Who’s Up? Hint: It’s Not the Guy Who Wants a Truce.
|Poll Call||Change||Who’s Up|
|Real Clear Politics|
|Talking Points MemoPollTracker||Obama|
|New York Times|
Not So Fast
With three national polls that show the President holding a substantial lead over challenger Mitt Romney, the challenge is not to make too big a deal of it. The nine percent lead that Fox News polling, for instance, attributes to the President is far more than he beat John McCain by after a financial crisis and Sarah Palin. So the Obama campaign naturally prefers to lower expectations.
Obama consultant David Axelrod told Time Magazine: “I don’t think we have a nine-point lead. You know, there was a time a couple months ago when one public poll had us up 13. At the same time, another poll had us down by six. I think these public polls create the impression of volatility but, you know, I think we’re in a solid position in a tough and close race.”
Nate Silver of FiveThirtyEight agrees with that assessment.
Let’s Just Forget I Ever Said “Bain”
What is the Romney campaign saying? In Spanish, it might sound a bit like, “No Más.”
Romney told NBC’s Chuck Todd, “Our campaign would be — helped immensely if we had an agreement between both campaigns that we were only going to talk about issues and that attacks based upon — business or family or taxes or things of that nature.”
Benjy Sarlin at Talking Points Memo points out that this attempt to refocus the campaign away from his business record is a reversal for Romney: ” From his campaign’s earliest days, Romney argued repeatedly that voters should elect him because of his private-sector experience, crediting his investments in Bain with creating 100,00 jobs (a claim that fact-checkers have heavily disputed).”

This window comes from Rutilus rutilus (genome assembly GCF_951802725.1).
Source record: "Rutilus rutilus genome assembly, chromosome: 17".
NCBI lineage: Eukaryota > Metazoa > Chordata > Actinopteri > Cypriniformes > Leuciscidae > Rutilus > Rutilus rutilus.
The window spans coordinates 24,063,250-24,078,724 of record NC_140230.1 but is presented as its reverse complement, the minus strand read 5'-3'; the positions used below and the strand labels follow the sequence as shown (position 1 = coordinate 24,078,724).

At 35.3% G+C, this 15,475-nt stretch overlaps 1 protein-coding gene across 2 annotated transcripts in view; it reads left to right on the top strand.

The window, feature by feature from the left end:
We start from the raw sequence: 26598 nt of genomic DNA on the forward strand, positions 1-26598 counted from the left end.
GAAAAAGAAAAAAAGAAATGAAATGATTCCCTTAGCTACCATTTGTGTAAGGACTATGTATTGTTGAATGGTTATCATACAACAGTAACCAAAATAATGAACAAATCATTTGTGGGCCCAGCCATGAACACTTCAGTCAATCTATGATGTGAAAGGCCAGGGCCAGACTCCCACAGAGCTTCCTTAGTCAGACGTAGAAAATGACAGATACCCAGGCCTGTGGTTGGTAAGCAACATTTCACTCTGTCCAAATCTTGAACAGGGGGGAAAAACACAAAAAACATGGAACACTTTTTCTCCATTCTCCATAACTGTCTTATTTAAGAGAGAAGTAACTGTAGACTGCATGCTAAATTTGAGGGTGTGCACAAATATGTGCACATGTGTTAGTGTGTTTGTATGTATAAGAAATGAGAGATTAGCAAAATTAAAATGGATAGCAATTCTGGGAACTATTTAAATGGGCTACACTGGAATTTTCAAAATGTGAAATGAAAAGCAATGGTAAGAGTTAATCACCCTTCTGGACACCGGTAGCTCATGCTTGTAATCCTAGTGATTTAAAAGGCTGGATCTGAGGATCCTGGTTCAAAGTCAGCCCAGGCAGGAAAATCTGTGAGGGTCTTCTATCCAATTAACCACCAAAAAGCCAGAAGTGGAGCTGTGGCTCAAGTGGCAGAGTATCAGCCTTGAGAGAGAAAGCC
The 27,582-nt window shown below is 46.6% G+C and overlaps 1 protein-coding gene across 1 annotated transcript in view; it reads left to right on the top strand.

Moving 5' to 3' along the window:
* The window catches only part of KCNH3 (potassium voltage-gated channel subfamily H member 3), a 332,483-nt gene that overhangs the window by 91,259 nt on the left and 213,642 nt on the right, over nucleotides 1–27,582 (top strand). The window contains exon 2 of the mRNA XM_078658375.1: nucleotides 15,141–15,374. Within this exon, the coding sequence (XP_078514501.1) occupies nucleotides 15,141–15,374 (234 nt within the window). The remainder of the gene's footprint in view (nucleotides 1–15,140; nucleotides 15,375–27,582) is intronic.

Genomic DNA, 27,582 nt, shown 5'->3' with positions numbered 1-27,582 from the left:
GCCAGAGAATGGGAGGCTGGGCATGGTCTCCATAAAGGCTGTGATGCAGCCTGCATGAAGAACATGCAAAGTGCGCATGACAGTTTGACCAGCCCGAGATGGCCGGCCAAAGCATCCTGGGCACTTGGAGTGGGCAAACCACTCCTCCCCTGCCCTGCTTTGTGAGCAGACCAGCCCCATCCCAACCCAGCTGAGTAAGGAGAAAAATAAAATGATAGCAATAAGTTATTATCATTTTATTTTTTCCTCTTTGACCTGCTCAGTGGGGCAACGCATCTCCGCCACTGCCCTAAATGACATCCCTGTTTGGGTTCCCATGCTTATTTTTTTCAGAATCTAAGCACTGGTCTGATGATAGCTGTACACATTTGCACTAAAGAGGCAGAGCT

So far Romney has asked for an apology from the Obama campaign and now a truce on his business record and taxes — tactics that do not feel very reminiscent of Reagan or Bush. But neither of them had 30 years in the complex world of private equity to explain.
When’s the Bounce?
The Romney campaign has set the expectation for its post-convention bounce at 11 percent as the challenger, in contrast to seven percent for the incumbent — which would still leave the President ahead, according to Markos at Daily Kos. But there are problems for Mitt with the conventional bounces most candidates get from choosing a running mate and then a celebratory convention. Either Romney will be muscled into choosing Paul Ryan who carries a the unpopularity of the House Republicans with him or Romney ends up disappointing very influential members of his base. He also lacks a life story that matches the war valor of Dole and McCain or the Born Again renewal of George W. Bush.
The good news for Romney is that the national polls are probably somewhat inflated at this point after his rough July, even if Mitt Romney doesn’t know he had a rough July. That gives him a lot of room for a comeback.
Verdict: The President is up but Romney isn’t down and out.